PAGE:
The directors of two of the world’s top astronomy organizations — the European Southern Observatory (ESO) and the East Asian Observatory (EAO) — yesterday signed a memorandum of understanding (MOU) vowing to enhance collaboration and exchanges in the field of astronomy.
At a meeting presided over by Academia Sinica in Taipei, EAO director-general and Academia Sinica research fellow Paul Ho (賀曾樸) signed the MOU with ESO director-general Tim de Zeeuw as a token of future collaborations.
Under the MOU, the two organizations are to pool and manage resources to bolster multinational collaborations, the scientists said.
The signature event also saw Academia Sinica Institute of Astronomy and Astrophysics director Chu You-hua (朱有花) sign an MOU with her EAO counterparts, including National Astronomical Observatory of Japan director-general Masahiko Hayashi, Korean Astronomy and Space Science Institute representative Young Chol Minh and Peking University Kavli Institute for Astronomy and Astrophysics director Luis Ho (何子山).
Chu said that the EAO, despite being a nascent organization, comprises four of Asia’s top-caliber research institutes in astronomy.
Chu said that astronomy nowadays is no longer confined to “gazing at stars,” but involves a high degree of technical support from other fields; for example, from mechanics and electricians, on ambitious astronomy projects.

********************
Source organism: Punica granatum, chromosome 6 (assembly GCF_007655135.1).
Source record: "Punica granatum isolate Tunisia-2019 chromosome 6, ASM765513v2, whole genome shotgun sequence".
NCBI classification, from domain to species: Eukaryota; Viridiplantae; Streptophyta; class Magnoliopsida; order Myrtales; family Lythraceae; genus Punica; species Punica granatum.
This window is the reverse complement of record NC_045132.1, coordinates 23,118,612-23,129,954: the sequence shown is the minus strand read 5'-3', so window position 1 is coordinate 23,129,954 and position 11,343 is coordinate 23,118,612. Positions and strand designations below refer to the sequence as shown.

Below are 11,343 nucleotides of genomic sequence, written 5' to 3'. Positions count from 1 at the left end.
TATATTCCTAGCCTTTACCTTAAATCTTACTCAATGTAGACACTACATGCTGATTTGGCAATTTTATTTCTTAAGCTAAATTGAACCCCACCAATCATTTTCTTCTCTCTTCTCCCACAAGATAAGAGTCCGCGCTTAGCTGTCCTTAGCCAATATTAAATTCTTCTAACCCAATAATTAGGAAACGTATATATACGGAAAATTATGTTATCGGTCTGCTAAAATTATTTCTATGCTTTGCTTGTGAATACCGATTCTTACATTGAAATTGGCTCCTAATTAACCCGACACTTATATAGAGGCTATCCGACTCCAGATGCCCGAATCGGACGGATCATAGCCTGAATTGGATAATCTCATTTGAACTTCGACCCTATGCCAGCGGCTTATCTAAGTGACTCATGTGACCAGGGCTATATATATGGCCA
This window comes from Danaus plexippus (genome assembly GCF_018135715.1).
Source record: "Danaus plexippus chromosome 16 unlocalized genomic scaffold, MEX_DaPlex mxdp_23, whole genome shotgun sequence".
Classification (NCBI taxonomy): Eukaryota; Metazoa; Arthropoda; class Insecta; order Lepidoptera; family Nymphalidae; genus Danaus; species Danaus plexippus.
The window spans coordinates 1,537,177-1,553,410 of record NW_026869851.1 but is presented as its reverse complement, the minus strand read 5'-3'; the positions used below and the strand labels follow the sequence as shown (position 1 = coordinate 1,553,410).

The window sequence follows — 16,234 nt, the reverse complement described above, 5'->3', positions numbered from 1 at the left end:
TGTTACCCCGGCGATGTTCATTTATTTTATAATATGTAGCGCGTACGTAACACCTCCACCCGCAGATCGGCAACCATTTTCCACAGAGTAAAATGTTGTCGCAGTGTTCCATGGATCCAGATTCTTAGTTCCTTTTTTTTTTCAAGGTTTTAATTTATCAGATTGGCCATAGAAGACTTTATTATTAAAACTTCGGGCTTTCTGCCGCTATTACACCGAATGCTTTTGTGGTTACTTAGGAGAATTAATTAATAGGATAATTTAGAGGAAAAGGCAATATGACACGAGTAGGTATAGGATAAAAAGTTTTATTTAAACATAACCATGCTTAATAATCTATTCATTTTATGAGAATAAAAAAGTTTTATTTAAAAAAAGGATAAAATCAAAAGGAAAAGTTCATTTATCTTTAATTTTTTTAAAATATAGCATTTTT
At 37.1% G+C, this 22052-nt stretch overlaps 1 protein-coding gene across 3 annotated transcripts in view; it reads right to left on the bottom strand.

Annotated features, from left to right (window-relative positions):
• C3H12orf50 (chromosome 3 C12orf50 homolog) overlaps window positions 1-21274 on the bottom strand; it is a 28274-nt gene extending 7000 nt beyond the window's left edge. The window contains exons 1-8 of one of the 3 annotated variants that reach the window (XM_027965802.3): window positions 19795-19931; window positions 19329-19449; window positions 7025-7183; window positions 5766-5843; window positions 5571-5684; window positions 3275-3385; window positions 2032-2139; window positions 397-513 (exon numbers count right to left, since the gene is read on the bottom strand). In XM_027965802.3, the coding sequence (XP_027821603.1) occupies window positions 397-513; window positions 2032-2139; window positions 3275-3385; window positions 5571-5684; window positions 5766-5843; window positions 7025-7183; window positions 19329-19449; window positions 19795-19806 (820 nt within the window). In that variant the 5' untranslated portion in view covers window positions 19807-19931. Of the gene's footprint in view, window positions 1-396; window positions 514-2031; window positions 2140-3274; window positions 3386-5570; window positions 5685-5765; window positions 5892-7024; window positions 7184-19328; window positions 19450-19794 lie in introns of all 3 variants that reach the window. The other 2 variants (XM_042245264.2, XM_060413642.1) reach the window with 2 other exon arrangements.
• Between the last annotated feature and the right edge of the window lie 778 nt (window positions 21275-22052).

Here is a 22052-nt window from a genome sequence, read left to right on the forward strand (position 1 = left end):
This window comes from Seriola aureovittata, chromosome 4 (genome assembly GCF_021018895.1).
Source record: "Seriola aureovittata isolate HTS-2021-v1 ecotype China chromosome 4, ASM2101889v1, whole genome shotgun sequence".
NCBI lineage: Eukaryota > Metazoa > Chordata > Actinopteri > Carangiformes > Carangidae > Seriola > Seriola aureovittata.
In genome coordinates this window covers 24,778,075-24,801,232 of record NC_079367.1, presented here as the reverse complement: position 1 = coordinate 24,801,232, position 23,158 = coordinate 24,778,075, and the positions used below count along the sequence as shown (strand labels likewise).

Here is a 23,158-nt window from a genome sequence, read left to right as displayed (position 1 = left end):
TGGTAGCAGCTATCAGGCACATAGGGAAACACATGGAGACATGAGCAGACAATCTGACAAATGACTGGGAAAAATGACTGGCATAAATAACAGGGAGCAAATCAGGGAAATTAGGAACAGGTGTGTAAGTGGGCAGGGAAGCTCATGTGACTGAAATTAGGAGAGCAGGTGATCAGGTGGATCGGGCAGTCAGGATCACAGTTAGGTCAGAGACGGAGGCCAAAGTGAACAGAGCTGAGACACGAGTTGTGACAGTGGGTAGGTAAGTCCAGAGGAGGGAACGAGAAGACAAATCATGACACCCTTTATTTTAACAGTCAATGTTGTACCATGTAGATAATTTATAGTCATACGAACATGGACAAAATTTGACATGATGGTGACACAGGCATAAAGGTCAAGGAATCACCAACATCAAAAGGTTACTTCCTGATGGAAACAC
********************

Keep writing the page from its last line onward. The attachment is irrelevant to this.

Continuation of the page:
Therefore, the EAO would seek to learn from the ESO — which celebrates its 51st anniversary this year — and seek to achieve the “lofty” goal of aspiring to its status as a global leader in astronomy, Chu said.
Zeeuw said that the ESO operates mainly in Paranal, Chile, where the organization’s Very Large Telescope is located, but seeks to explore collaboration possibilities in the northern hemisphere, especially on Mauna Kea, a dormant volcano in Hawaii where the EAO’s James Clerk Maxwell Submillimeter Telescope (JCMT) is situated.
He said that the ESO hopes to raise its current level of engagement in scientific projects related to JCMT and likewise hopes to work more closely with the EAO on projects regarding the Atacama Large Millimeter/submillimeter Array, a collaborative project between North America, East Asia and the EU.
The ESO last year embarked on a project to build the world’s largest optical telescope, the European Extremely Large Telescope, which would span 39m and is scheduled to be completed in 2024, Zeeuw said.
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